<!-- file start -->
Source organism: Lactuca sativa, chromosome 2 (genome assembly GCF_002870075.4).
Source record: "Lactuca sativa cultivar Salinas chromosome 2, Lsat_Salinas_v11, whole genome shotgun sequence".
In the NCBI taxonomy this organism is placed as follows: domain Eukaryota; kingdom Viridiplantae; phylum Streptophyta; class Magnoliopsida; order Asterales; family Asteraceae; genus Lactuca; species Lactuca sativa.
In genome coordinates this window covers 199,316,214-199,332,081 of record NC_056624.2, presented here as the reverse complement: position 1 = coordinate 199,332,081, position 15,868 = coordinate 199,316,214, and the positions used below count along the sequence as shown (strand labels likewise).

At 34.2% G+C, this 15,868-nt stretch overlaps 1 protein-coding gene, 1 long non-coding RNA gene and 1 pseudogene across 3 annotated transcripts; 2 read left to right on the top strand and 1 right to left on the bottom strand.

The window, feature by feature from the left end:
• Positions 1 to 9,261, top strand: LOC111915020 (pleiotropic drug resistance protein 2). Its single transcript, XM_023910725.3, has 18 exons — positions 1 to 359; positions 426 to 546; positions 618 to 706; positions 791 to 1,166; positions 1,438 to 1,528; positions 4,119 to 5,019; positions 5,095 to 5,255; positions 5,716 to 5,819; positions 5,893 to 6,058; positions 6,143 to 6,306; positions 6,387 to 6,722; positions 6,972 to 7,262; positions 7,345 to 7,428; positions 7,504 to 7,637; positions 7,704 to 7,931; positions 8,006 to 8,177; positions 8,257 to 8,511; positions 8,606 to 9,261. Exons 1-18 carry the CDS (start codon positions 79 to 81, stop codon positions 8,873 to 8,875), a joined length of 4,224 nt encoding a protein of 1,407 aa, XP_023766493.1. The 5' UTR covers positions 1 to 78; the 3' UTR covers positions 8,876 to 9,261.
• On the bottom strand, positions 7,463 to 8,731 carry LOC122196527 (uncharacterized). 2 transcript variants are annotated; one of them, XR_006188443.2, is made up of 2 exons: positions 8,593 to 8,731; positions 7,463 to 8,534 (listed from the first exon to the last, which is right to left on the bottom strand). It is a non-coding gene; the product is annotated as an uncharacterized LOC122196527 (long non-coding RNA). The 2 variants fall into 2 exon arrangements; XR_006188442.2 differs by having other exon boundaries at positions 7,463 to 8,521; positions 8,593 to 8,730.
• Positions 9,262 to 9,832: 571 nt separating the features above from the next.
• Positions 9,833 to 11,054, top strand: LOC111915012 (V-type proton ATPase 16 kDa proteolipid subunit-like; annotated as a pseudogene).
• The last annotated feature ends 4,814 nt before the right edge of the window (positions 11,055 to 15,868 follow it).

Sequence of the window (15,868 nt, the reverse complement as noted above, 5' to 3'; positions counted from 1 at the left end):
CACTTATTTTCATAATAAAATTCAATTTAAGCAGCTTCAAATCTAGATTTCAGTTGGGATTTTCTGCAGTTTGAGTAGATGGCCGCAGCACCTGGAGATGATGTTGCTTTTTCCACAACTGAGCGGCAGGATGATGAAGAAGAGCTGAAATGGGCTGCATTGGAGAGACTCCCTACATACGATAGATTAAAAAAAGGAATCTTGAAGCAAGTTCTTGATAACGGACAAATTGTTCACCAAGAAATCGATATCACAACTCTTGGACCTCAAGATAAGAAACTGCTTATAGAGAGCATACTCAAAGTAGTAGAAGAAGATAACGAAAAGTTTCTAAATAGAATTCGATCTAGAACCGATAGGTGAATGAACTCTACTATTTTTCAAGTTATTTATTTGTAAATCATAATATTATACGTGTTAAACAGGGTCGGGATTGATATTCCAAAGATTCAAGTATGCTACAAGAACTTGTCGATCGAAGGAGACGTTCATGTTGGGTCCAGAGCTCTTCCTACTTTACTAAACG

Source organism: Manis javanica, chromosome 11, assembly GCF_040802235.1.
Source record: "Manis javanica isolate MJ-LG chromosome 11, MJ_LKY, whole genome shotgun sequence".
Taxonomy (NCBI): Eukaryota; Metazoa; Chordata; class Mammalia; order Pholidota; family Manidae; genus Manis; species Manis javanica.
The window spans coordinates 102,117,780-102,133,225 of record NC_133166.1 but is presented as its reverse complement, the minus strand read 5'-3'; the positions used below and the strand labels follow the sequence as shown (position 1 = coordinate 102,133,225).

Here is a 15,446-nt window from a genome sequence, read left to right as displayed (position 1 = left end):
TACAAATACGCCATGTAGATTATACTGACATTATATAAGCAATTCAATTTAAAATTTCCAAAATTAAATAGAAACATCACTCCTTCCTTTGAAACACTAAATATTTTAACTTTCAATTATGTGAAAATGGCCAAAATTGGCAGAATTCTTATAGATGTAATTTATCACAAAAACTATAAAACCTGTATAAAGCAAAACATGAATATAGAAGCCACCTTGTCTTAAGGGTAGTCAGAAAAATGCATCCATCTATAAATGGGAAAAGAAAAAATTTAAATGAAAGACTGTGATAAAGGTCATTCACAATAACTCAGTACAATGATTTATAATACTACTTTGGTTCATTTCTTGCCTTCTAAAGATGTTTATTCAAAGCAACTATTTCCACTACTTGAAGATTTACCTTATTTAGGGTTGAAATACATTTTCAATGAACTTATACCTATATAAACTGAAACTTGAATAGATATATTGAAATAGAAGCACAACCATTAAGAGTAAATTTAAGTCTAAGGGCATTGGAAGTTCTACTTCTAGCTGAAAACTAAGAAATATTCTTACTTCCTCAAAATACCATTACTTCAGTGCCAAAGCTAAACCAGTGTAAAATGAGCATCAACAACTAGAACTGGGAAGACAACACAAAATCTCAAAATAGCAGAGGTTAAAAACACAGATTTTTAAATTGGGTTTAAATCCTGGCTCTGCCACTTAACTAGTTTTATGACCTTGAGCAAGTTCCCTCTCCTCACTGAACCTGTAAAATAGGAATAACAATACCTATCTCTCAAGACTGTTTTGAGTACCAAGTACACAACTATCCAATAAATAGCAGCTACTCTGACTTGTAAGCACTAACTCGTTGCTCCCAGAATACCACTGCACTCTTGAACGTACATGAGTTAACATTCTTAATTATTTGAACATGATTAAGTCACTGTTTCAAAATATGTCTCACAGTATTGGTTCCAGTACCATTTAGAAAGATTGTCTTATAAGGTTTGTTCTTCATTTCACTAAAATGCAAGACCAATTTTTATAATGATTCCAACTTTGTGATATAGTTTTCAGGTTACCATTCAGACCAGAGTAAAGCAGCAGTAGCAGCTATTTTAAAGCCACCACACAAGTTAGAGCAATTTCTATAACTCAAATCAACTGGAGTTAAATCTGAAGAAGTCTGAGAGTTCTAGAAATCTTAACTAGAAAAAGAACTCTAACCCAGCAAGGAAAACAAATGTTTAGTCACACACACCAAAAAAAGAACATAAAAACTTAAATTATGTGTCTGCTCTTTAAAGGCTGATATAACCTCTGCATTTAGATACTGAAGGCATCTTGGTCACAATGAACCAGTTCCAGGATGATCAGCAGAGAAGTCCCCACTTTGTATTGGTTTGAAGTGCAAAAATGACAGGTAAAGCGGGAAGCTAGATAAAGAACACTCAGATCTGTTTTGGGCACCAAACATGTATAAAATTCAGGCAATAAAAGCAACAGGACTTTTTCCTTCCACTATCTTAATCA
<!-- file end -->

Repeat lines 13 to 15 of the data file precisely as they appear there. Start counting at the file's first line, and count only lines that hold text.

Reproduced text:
CACTTATTTTCATAATAAAATTCAATTTAAGCAGCTTCAAATCTAGATTTCAGTTGGGATTTTCTGCAGTTTGAGTAGATGGCCGCAGCACCTGGAGATGATGTTGCTTTTTCCACAACTGAGCGGCAGGATGATGAAGAAGAGCTGAAATGGGCTGCATTGGAGAGACTCCCTACATACGATAGATTAAAAAAAGGAATCTTGAAGCAAGTTCTTGATAACGGACAAATTGTTCACCAAGAAATCGATATCACAACTCTTGGACCTCAAGATAAGAAACTGCTTATAGAGAGCATACTCAAAGTAGTAGAAGAAGATAACGAAAAGTTTCTAAATAGAATTCGATCTAGAACCGATAGGTGAATGAACTCTACTATTTTTCAAGTTATTTATTTGTAAATCATAATATTATACGTGTTAAACAGGGTCGGGATTGATATTCCAAAGATTCAAGTATGCTACAAGAACTTGTCGATCGAAGGAGACGTTCATGTTGGGTCCAGAGCTCTTCCTACTTTACTAAACG

Source organism: Manis javanica, chromosome 11, assembly GCF_040802235.1.
Source record: "Manis javanica isolate MJ-LG chromosome 11, MJ_LKY, whole genome shotgun sequence".